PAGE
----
Readers of his short story collections for children will find in Childish Spirits the elements which made his past books such a success – strong and contemporary characters, inventive twists on traditional themes, and a winning combination of action, suspense and humour.

published by Troubador Publishing

PURCHASE LINK – audio version

Amazon UK

THE AUTHOR

Author Website

Twitter – @RobKeeleyAuthor

MY REVIEW

Having come to this series late – I started with book 3 The Sword of the Spirit – I’ve been thrilled to be able to listen to the audio version of Book 1 to see where it all began and I loved how brilliant it was to hear it all brought to life, and loved the drama, mystery and humour throughout!

Ellie is the star of this series, and we find her moving to Inchwood Manor, along with her mum and older brother, as a new chapter of their life begins and her mum starts a new job helping prepare the old house to be opened to the public. Ellie is quite excited by the mve, the same can’t be said for her brother Charlie!

It doesn’t take Ellie long to notice a young boy watching her, and she’s braver than I would be when she starts exploring the Manor late at night when she starts hearing noises, and comes face to face with a prank pulling young boy called Edward! What follows then is her learning about the history of the house and finding out about the family who lived there, and why Edward seems to be trapped and so scared of his governess who still haunts the rooms too.

Ellie has this boundless enthusiasm that is infectious! She’s willing to throw herself into solving the mysteries of the Manor as well as helping Edward and it’s also a great way to learn about the differences between growing up now, and how Edward grew up in the Victorian years. There are some scary moments alongside quite emotional times when Edward is remembering his family and this was all brilliantly portrayed in the audio version too! It’s a great mix for readers (and listeners!) of all ages!

I’ve thoroughly enjoyed seeing how this fabulous series started – I love the mix of history to be learnt and mysteries to be solved, and my thanks go to the author and publisher for letting me have a copy of the audiobook in return for a fair and honest review.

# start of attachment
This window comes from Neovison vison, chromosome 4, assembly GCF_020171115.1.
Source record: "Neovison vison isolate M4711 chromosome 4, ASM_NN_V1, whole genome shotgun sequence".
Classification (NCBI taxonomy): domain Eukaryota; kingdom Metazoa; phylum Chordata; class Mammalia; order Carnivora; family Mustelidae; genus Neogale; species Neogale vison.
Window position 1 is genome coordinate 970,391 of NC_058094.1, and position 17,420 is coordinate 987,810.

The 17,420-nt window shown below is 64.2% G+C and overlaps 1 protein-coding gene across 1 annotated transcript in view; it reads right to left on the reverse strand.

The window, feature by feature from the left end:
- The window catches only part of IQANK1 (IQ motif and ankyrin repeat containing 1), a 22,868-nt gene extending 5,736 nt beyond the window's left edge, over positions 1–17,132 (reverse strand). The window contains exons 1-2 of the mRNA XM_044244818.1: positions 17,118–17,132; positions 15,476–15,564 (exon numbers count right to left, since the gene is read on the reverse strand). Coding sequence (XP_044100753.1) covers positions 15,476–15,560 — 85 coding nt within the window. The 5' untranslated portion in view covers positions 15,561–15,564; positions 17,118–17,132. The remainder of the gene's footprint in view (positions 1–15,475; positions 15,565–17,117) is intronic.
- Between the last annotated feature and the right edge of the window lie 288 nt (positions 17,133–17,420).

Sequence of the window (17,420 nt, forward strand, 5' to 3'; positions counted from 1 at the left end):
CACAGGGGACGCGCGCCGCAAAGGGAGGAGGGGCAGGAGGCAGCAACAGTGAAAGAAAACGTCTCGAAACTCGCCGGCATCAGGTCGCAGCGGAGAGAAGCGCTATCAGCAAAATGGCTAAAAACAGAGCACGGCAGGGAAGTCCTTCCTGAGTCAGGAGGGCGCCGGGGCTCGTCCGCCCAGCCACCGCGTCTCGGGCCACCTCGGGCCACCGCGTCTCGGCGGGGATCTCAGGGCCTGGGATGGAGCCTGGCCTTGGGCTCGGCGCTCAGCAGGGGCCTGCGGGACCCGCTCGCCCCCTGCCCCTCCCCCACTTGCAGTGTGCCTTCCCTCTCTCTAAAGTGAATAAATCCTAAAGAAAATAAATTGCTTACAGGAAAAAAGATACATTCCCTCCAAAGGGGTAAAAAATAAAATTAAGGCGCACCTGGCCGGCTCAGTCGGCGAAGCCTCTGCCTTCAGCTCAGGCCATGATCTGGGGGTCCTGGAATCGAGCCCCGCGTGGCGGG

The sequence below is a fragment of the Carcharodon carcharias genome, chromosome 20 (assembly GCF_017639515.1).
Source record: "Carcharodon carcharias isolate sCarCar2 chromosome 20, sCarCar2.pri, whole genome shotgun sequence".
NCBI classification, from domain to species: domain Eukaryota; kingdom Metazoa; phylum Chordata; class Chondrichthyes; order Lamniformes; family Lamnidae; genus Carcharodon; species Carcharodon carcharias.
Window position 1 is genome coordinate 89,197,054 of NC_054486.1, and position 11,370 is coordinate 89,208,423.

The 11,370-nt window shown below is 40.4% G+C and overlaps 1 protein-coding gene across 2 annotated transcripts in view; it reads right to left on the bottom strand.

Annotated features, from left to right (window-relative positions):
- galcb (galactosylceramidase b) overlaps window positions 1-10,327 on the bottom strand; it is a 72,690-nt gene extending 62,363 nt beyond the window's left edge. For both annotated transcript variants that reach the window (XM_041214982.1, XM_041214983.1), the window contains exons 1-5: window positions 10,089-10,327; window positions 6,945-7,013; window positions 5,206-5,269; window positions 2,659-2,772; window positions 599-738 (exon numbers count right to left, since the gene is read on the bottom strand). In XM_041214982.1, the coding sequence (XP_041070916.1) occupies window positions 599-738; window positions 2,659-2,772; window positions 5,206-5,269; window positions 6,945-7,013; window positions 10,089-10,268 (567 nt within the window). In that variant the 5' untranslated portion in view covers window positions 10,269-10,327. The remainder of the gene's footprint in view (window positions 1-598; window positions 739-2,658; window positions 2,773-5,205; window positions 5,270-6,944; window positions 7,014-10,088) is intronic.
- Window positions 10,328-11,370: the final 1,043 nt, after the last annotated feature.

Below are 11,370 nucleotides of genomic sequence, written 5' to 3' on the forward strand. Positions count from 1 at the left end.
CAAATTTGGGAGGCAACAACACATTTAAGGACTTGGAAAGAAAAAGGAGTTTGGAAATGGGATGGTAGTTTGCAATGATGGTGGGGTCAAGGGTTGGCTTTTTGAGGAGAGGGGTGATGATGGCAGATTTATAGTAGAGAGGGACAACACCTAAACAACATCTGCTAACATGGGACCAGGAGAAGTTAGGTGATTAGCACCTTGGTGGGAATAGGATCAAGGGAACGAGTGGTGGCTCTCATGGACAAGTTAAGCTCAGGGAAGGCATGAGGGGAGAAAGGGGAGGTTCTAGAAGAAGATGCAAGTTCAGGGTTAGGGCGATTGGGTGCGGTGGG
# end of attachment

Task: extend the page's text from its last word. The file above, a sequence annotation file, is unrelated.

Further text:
★★★★★

#BookReview #20booksofsummer The Garden Of Lost and Found by Harriet Evans

Back on track with my 20 Books of Summer List! And Book 5 has now been read and reviewed!!  Can I keep this pace up?! Of course not, but I’m enjoying being so productive while I can!!

ABOUT THE BOOK

Nightingale House, 1919. Liddy Horner discovers her husband, the world-famous artist Sir Edward Horner, burning his best-known painting The Garden of Lost and Found days before his sudden death.

Nightingale House was the Horner family’s beloved home – a gem of design created to inspire happiness – and it was here Ned painted ‘The Garden of Lost and Found’, capturing his children on a perfect day, playing in the rambling Eden he and Liddy made for them.

One magical moment. Before it all came tumbling down…

When Ned and Liddy’s great-granddaughter Juliet is sent the key to Nightingale House, she opens the door onto a forgotten world. The house holds its mysteries close but she is in search of answers. For who would choose to destroy what they love most? Whether Ned’s masterpiece – or, in Juliet’s case, her own children’s happiness.

Something shattered this corner of paradise. But what?

Published by Headline Review

PURCHASE LINKS

Amazon   £11.81

hive.co.uk  £12.99

whsmith  £11.89

Bert’s Books  £16.99 – sigend edition